Water shortages. Food riots. Heirloom seeds trafficked on the black market by child warriors. Is this the Earth’s dystopian future if society doesn’t seriously address issues of climate change and sustainability? Creative Santa Fe connects the arts with conservation activism in an effort to stimulate wide-ranging conversation about the topic in “Cli-Fi: Altered Futures through Film and Literature, A Disruptive Futures Dialogue.” The interdisciplinary, multimedia event includes screenings of short sci-fi films, climate fiction readings by local authors, and conversation about how advocates and artists can work together on sustainability issues.
Among the films to be screened is Spring of Sorrow, directed by Suzi Yoonessi. In it, Lily and Isabelle are nomadic sisters who are wandering in the desert due to displacement by global warming. They offer each other hope through fanciful fairytales about their tragic world. In The 6th World, directed by Nanobah Becker, a Navajo astronaut on a mission to Mars experiences a system failure on board and turns to traditional Navajo healing to save the day. Lauren C. Teffeau and Sarena Ulibarri will read excerpts from solar-punk stories — an emerging genre of speculative fiction that is essentially optimistic, aiming to alter the future by changing the way we interact with the present. Teffeau is the author of Implanted (Angry Robot, 2018), about a college student with the ability to carry encoded data in her blood. Ulibarri is the editor of Glass and Gardens: Solarpunk Summers (World Weaver Press, 2018).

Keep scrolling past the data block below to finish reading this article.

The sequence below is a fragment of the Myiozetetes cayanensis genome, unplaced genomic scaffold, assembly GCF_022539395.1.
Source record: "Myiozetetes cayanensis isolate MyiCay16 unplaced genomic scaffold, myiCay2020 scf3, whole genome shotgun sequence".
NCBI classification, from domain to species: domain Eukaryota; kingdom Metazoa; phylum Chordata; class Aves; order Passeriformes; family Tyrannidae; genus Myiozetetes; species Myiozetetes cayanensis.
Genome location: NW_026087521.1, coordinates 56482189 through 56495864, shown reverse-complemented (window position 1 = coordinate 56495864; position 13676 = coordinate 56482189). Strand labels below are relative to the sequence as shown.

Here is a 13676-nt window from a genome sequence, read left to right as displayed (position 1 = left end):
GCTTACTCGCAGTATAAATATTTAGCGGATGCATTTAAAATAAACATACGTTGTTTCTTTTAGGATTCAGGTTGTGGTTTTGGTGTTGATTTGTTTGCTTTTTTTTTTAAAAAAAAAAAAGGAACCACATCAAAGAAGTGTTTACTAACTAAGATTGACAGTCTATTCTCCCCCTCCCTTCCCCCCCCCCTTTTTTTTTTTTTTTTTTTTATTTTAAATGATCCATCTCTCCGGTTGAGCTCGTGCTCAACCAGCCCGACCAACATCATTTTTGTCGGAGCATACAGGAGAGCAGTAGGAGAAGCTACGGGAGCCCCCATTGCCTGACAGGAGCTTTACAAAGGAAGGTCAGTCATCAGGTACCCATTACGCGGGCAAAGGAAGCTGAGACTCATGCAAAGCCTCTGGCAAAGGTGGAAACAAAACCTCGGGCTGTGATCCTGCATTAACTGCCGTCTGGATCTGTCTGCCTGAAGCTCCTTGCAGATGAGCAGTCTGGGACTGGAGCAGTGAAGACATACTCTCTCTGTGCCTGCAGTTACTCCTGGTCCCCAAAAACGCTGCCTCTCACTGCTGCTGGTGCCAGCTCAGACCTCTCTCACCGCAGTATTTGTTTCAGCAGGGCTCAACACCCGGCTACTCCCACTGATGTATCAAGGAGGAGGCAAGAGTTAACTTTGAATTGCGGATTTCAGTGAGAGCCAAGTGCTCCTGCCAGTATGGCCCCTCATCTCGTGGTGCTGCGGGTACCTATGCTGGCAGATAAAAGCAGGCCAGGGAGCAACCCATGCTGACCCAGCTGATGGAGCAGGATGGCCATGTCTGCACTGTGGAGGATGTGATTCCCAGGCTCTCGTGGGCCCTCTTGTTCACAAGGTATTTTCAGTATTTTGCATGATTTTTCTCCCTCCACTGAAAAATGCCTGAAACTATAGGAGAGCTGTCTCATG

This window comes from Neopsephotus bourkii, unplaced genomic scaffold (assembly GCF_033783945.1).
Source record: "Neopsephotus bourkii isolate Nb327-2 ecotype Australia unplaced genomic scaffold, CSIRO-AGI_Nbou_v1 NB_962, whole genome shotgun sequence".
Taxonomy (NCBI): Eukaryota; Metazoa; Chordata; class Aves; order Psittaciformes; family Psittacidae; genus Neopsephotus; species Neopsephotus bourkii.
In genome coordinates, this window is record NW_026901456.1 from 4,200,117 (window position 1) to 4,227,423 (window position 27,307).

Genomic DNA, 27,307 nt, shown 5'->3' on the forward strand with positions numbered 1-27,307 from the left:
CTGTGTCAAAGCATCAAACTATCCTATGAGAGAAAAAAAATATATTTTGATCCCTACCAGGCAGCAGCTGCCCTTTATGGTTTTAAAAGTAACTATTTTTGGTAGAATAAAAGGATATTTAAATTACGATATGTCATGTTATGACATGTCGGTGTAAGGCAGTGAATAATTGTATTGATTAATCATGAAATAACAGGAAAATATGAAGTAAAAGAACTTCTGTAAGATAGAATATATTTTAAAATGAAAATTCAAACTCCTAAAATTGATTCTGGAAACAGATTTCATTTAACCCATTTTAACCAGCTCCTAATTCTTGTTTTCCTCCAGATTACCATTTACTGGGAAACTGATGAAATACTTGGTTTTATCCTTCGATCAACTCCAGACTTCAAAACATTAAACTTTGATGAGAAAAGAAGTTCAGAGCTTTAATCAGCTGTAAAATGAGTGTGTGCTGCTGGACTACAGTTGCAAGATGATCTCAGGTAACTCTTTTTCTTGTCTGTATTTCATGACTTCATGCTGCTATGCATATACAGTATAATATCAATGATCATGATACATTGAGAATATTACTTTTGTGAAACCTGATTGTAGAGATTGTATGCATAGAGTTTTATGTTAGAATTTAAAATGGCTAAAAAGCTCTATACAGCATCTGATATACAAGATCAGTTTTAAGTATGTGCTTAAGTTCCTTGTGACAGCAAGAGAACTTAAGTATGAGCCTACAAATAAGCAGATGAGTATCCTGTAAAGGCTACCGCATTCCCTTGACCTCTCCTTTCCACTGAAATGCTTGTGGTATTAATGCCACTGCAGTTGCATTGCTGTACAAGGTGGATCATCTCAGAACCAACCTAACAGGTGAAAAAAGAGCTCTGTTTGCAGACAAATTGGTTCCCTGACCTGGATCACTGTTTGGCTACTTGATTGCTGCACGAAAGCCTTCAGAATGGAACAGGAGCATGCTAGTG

“Cli-Fi: Altered Futures through Film and Literature, A Disruptive Futures Dialogue” takes place 5:30 to 8 p.m. on Wednesday, May 22, at the Scottish Rite Masonic Center (463 Paseo de Peralta). There is no charge for admission, but registration is required at creativesantafe.org/events/sustainable-technologies. For more information, call 505-501-8822 or email firstname.lastname@example.org.